FTC: More scammers demand gift cards from stores as payments
- Gift cards like iTunes and Google Play, and reloadable cards, like MoneyPak, are increasingly the payment methods of choice for fraudsters seeking to scam consumers, reported the Federal Trade Commission (FTC) this week.
- The scammers instruct the victim to go to a specific store – such as Walmart, Target, Walgreens or CVS – and buy a specific kind of card – such as iTunes or Google Play – and then provide the PIN number from the back of the card, said the FTC in its Consumer Protection Data Spotlight report. The preferred cards have changed over time, but iTunes has been the top choice by far since 2016. Google Play cards only started appearing on the list this year. Such cards are favored by the fraudsters because they can use them anonymously, get cash quickly from them, and the transactions cannot, in most cases, be reversed, said FTC.
- The number of reports of people using these cards while losing money to a scam has increased 270% since 2015. From January to September of this year, these cards were the payment method reported in 26% of the fraud reports to the FTC compared to 7% in 2015.
Retailers have become the unwitting accomplices of scammers who demand that they be paid by gift cards or reloadable cards while committing a fraud. The number of these cases has increased nearly threefold in three years, the FTC said.
The con artists are usually precise in their instructions to victims, telling them the specific stores to go where they are to buy specific cards. The retailers are not culpable, and there is little they can do to prevent this happening, but they have become part of the story. The cards are nearly untraceable and easily converted into cash.
Retailers themselves are increasingly the target of fraud, with attacks rising 13% last year, according to the 2018 Fraud Attack Index from Forter. Fraud involving gift cards, and other types of digital goods, went up 167% from Q1 2017 to Q1 2018. Gift cards are a target because of a streamlined purchase process where less information is required than when buying other goods, said Forter. Gift cards are increasingly the direct target of cybercriminals by such methods as cracking the serial numbers, reported Flashpoint.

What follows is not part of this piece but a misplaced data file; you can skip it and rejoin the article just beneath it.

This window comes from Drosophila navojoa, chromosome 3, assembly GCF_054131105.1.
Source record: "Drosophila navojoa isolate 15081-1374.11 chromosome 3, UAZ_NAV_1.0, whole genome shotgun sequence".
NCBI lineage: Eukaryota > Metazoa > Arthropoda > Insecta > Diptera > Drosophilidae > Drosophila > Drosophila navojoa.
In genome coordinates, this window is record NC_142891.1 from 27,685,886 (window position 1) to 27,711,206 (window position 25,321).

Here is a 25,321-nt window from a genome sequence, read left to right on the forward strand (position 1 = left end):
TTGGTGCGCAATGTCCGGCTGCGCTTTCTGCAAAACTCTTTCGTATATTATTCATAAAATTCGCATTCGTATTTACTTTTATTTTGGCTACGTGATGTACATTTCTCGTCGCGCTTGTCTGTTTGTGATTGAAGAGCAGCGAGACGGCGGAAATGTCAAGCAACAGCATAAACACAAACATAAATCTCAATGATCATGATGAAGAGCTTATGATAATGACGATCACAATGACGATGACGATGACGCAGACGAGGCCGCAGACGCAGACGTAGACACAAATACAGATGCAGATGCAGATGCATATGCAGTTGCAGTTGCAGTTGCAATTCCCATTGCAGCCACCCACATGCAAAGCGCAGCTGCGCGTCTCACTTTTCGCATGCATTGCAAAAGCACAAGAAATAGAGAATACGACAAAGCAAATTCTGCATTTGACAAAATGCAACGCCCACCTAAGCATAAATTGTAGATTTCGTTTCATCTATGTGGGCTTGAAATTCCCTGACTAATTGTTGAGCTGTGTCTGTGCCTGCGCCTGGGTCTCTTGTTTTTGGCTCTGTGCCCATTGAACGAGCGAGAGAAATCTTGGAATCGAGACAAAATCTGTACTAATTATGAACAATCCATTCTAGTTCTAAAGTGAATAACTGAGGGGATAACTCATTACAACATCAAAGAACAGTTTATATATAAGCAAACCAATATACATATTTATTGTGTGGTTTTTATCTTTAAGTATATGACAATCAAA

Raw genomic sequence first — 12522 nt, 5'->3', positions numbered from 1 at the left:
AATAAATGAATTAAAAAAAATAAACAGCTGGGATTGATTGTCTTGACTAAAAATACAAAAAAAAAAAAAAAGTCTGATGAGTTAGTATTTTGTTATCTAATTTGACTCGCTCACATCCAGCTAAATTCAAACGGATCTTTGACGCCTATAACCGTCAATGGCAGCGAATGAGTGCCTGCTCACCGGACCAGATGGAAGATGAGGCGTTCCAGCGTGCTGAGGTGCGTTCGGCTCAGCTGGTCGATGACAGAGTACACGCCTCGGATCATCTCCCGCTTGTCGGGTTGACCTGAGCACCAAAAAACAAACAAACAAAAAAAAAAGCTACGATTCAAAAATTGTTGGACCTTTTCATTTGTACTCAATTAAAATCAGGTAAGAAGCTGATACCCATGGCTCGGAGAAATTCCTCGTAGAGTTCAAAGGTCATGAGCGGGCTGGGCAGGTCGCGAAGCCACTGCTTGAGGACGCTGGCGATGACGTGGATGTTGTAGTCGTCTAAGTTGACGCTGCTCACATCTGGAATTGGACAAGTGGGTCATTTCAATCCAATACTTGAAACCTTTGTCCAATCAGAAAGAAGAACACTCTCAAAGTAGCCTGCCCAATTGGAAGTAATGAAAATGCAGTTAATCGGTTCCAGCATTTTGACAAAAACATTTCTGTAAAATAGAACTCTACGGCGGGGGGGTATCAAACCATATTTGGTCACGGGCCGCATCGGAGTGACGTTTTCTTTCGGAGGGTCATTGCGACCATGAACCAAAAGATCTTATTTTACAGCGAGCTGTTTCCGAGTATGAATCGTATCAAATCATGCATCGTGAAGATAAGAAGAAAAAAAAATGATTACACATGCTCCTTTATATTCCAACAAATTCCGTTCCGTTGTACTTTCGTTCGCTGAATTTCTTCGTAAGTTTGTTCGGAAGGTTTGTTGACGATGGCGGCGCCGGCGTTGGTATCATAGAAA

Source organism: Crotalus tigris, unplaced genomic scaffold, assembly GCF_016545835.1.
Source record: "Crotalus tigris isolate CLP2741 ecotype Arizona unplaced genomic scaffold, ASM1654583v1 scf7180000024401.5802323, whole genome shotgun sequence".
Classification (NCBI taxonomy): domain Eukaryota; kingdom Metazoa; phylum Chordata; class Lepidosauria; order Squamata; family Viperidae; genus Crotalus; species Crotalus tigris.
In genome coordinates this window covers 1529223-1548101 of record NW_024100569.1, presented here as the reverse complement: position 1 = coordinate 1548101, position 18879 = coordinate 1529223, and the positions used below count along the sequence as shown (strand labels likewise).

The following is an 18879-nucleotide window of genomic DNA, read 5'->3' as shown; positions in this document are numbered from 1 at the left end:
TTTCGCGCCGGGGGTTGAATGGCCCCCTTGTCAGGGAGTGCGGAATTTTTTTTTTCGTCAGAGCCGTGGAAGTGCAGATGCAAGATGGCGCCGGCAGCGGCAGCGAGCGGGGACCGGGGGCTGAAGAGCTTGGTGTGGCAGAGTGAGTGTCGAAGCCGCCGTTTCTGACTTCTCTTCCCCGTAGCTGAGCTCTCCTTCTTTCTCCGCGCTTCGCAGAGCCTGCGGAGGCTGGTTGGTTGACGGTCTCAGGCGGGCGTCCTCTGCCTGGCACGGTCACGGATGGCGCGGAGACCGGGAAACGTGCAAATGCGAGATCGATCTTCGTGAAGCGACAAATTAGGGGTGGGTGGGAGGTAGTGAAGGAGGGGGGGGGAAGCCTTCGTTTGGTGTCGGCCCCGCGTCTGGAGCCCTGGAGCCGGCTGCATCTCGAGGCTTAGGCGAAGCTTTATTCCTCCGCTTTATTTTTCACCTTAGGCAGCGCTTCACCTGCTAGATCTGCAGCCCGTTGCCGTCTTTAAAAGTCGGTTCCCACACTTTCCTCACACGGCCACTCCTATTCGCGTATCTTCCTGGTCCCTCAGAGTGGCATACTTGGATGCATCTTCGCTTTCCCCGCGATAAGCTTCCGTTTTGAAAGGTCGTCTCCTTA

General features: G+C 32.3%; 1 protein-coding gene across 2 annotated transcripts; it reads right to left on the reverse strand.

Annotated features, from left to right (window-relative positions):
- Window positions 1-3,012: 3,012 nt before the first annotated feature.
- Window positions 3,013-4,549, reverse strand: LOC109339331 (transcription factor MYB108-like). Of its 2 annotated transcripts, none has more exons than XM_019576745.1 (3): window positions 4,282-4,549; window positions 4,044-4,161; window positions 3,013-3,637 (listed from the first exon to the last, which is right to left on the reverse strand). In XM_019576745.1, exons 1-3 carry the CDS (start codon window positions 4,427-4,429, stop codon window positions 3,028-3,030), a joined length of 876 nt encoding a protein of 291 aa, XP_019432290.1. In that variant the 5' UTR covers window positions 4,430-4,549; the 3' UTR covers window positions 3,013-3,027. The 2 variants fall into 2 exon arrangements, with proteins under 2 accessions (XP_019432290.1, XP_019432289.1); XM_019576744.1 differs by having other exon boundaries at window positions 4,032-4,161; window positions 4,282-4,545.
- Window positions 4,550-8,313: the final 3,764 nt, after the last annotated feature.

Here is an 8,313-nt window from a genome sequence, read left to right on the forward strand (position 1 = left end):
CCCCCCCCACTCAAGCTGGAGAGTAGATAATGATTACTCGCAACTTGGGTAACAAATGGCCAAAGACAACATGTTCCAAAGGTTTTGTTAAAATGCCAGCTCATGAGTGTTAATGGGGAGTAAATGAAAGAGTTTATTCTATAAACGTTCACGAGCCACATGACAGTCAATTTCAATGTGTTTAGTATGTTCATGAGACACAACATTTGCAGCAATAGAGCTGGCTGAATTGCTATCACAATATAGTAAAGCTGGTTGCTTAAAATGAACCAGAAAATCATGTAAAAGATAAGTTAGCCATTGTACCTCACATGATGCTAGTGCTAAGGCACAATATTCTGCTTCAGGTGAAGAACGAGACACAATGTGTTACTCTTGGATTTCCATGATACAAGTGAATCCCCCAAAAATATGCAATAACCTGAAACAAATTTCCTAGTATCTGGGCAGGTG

In the U.S., people lost $40 million in scams involving this type of card payment in 2017, which is up from $27 million in 2016 and $20 million in 2015, the FTC reported. The losses were already $53 million as of September of this year. The median loss per incident, based on all reports in the FTC’s Consumer Sentinel Network database that identify gift or reload card as a method of payment, is $500.
In four out of five cases, when a fraudster demands a gift or reload card for payment, these are imposter scams, where the scammer poses as a known business, a family member, a friend, or a government agency, the FTC reported.
“Familiarity with these tactics and awareness of the prevalence of gift cards and reload cards as a method of payment for fraud may help people to recognize and avoid a wide range of scams,” the FTC said. “When someone demands to be paid with a gift card, that’s a scam.” Victims are often told to buy cards from several different stores so as not to alert employees and to not talk about why they are buying the cards. FTC urged immediate reporting of such incidents.